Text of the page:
Saturday, January 23, 2016

When Will We Get Mad About The Big Short?

     Peter Finch’s Howard Beale proclaimed in the prophetic Network (1976), “I’m mad as hell and I’m not going to take it anymore.”  The Big Short, which was adapted from Michael Lewis’s 2010 book, should make audiences furious – at least the 99% of the population that was screwed over by the top 1% and their investment bankers.  The media’s obsession with celebrities and sports overrides the two major stories of the past decade: our wars with Iraq and Afghanistan and the rising tide of international terrorism; and the continuing financial crisis in this country which exists because of greed, ignorance, and an over-preening sense of entitlement.   

     Director Adam McKay co-wrote the script with Charles Randolph and, though he usually makes comedies, the issues of how working and middle class families have been cheated by the financial industry’s greed, a continued lack of federal oversight, and the minimal punishment of those who ruined millions of lives worldwide were first addressed in his The Other Guys (2010).  The Big Short, however, is anything but a comedy.  It’s fueled by outrage and it never backs off.  McKay and Randolph have laid out the complex elements and history that created the CDO (collateralized debt obligation) bubble in a way that makes it understandable.  Tellingly, they don’t underline that the federal government led by Presidents from both parties were trying to give opportunities for more people to own their homes.

Steve Carell and Ryan Gosling
     The movie’s tone feels like it’s possessed by attention deficit disorder, which reflects the situation where many took their eye off the ball of new investment products and the bizarre ways in which they made then lost money, such as derivatives, and didn’t give it much of a thought thereby initiating the financial crisis.  McKay explains the products through self-serving narration by the most cynical character and celebrities and some experts breaking the fourth wall to instruct the viewer quickly.  It’s clever and funny, but it feels like a leftover idea from one of his Will Ferrell vehicles, though those are much sharper and intelligent than their enormous box office receipts might lead a non-viewer to assume.  That, along with Barry Ackroyd’s surprisingly tacky cinematography – there’s no visual point of view in the Vegas sequence; it looks like the Chamber of Commerce sprang for a second-rate photographer – gives it the sense of a prestigious cable movie as Neil said presenting a serious subject, but also trying to be adventurously satirical, while ending up like a series of smirking sketches (1992’s Barbarians at the Gate and 2008’s Recount immediately come to mind).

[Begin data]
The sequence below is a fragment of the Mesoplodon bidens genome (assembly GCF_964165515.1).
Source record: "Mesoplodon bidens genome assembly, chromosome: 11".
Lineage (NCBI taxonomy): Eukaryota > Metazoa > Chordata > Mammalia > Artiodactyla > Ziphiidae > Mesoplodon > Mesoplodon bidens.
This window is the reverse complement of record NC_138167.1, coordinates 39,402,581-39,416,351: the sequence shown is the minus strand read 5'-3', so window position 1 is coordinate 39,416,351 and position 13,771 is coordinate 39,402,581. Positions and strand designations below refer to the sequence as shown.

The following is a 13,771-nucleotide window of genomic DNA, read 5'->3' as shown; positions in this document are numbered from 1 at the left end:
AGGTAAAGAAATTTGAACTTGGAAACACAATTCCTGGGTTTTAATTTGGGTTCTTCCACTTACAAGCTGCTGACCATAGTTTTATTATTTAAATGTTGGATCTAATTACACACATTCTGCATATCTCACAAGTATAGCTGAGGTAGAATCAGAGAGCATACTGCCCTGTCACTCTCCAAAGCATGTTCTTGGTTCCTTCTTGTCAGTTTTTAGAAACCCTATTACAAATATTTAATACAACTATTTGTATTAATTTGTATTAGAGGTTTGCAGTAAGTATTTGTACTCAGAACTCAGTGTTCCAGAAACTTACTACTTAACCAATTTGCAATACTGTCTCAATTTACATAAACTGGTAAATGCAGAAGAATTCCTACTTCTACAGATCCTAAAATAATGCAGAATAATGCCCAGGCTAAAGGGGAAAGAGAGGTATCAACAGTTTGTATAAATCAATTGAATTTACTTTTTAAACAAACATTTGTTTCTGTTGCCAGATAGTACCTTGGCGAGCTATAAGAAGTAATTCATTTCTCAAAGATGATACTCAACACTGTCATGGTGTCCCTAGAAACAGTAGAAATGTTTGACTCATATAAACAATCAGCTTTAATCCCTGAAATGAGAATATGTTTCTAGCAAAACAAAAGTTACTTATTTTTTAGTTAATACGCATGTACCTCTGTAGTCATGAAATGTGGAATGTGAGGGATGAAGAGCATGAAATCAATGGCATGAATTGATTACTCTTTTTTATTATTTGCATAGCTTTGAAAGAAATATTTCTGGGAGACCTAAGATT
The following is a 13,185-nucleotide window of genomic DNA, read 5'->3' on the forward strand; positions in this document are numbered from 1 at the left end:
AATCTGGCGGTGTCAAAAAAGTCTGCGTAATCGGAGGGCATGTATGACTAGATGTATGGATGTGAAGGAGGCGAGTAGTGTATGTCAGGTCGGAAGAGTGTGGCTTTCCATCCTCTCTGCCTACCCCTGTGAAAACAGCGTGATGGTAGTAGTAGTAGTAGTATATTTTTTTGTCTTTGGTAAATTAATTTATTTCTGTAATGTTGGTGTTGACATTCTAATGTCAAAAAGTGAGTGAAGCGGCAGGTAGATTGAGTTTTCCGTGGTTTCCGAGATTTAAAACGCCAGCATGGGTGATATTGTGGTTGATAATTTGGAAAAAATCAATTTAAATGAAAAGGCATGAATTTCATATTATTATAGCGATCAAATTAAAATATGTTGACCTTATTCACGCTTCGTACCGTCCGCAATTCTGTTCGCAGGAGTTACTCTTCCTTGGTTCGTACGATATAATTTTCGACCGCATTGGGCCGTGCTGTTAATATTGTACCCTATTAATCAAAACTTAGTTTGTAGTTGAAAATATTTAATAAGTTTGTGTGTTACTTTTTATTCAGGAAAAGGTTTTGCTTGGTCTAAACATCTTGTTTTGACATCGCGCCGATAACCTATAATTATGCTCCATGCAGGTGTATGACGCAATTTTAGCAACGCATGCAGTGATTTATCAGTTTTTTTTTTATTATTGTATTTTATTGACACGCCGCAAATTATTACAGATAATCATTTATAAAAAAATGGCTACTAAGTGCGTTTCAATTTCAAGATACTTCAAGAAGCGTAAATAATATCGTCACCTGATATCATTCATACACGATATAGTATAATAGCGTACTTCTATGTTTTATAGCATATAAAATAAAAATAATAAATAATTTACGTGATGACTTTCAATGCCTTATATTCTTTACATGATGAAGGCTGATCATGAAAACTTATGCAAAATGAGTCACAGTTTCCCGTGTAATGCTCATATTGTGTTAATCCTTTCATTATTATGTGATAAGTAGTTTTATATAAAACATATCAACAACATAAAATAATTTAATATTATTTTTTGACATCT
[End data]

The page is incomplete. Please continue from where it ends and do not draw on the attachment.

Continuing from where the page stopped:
Christian Bale
     It has a Magnificent Men in Their Flying Machines (1965) structure with a load of excellent actors in various groupings all after the same thing. Instead of a race to the finish, it’s hold on to the hedge fund investors until the housing market collapses.  Some reviewers have said that spectators will root for the main performers until it understands that the worldwide economy collapses.  How naïve do these reviewers think audiences are?  I felt like everyone got it at the screening we attended and were stunned when they realized from the beginning how this catastrophe – and potential future ones – occurred.  By cutting the real-life Meredith Whitney, who was in the book, the movie feels like a bunch of over-grown white frat boys and former academics jostling for money and validation.  There’s tons of shouting, cursing, and worrying, but none of these characters does anything that seems remotely useful or necessary to society.  However, I bet Ayn Rand would have loved them and she’s probably the only 
Brad Pitt
novelist most of them read.  I was relieved whenever co-producer Brad Pitt showed up because he was the only character that saw how toxic the culture was and realized he could only change it by leaving; he also didn’t yell or preen the way the others do.  Christian Bale’s performance is interesting because the character is on the autism scale, but it’s nothing I haven’t seen Bale do before.  Overall, the subject is fascinating, but the race made me sick, and the results were infuriating because they made me feel powerless.

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